The Cuban cockroach has a short lifespan, does not reproduce in homes, and does not cause any damage. It is often a popular pet roach due to its relatively pleasant green color, and because it is not an invasive indoor species. It is also used as food for other pets.
With millions of people suffering from allergy symptoms, roach allergies are not often top of mind when compared to the more common triggers such as dust mites or pollen. A stubborn indoor allergen (a substance that causes an allergic reaction), roaches are difficult to get rid of entirely, even in the cleanliest home. Not just a residential problem, roaches can find their way into offices, restaurants, and in some of the more dangerous cases, schools. If left untreated, they can cause long term health problems and exacerbate already existing conditions such as asthma, the third leading cause of hospitalization among children under the age of 15. Although emphasis should be placed on treating and eliminating live roaches, it is also important to pay close attention to the removal of dead roaches. Over time, the deterioration of their cast skins can create allergens.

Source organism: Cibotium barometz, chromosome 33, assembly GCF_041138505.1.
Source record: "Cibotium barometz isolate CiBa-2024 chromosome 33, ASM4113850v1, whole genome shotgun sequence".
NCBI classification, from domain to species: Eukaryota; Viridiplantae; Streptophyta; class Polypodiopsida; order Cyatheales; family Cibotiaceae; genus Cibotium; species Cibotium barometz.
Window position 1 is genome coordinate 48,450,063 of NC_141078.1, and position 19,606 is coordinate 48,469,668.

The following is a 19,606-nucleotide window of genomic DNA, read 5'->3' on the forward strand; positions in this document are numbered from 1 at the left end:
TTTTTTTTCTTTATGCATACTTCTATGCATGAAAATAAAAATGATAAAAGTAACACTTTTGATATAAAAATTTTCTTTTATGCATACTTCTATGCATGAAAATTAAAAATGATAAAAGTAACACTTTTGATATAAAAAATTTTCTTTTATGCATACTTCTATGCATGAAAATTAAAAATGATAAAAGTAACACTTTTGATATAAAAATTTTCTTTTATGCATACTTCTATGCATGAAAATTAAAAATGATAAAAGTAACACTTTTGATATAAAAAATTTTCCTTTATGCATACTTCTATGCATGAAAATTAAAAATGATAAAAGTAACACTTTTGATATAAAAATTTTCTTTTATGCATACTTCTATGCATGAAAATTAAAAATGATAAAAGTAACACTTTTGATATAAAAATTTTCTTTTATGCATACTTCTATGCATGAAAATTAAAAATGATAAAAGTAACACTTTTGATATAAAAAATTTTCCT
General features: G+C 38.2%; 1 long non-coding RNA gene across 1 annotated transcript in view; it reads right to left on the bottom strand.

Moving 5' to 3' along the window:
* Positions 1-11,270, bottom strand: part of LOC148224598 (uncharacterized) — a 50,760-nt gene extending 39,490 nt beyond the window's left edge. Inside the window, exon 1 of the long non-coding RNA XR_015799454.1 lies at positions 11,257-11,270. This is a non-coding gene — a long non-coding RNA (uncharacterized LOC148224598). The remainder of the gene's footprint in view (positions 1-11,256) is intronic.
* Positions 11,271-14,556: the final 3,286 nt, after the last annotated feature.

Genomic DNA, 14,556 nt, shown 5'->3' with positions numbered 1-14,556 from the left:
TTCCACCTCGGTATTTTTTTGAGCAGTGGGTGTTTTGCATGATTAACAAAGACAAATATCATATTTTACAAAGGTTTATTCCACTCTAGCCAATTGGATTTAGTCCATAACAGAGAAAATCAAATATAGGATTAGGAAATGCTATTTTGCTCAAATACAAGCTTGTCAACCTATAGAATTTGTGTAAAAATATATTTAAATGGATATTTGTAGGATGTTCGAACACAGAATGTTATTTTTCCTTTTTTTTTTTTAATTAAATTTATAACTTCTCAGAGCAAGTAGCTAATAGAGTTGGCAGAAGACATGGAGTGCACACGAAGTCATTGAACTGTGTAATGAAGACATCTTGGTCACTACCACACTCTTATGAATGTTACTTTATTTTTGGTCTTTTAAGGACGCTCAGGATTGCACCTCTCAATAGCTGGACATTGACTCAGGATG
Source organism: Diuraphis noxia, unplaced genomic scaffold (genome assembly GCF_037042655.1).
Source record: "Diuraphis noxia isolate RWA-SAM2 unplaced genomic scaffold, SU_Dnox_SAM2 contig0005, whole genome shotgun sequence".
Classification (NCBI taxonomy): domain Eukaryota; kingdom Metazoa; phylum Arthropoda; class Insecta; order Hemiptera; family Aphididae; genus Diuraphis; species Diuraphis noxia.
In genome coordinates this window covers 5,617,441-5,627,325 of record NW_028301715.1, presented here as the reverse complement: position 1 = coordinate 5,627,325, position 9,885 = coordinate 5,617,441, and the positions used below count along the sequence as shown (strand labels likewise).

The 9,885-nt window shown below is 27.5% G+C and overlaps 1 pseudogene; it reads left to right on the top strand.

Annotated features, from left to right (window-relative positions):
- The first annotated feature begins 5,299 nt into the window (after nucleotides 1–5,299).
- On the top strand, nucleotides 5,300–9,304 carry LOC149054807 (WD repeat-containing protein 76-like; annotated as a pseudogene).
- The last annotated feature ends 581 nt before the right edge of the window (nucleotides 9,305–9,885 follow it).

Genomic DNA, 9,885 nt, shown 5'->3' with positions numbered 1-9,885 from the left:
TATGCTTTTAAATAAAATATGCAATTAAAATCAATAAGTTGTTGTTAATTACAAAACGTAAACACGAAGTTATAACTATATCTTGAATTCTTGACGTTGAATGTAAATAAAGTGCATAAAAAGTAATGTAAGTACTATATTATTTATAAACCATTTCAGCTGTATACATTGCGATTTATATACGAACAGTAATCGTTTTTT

Over 4,000 species exist worldwide, with one species or another either creeping around in your basement, flying right at you, dropping on you from trees and ceilings in the dark of night or others scattering in throngs of thousands, when caught invading your kitchen, cockroaches are one of our most terrifying pests.
With Halloween just around the corner, its time for larger-than-life creepy, crawly creatures skittering across lawns, lurking in dark alleyways and dropping out of nowhere to frighten their hapless victims.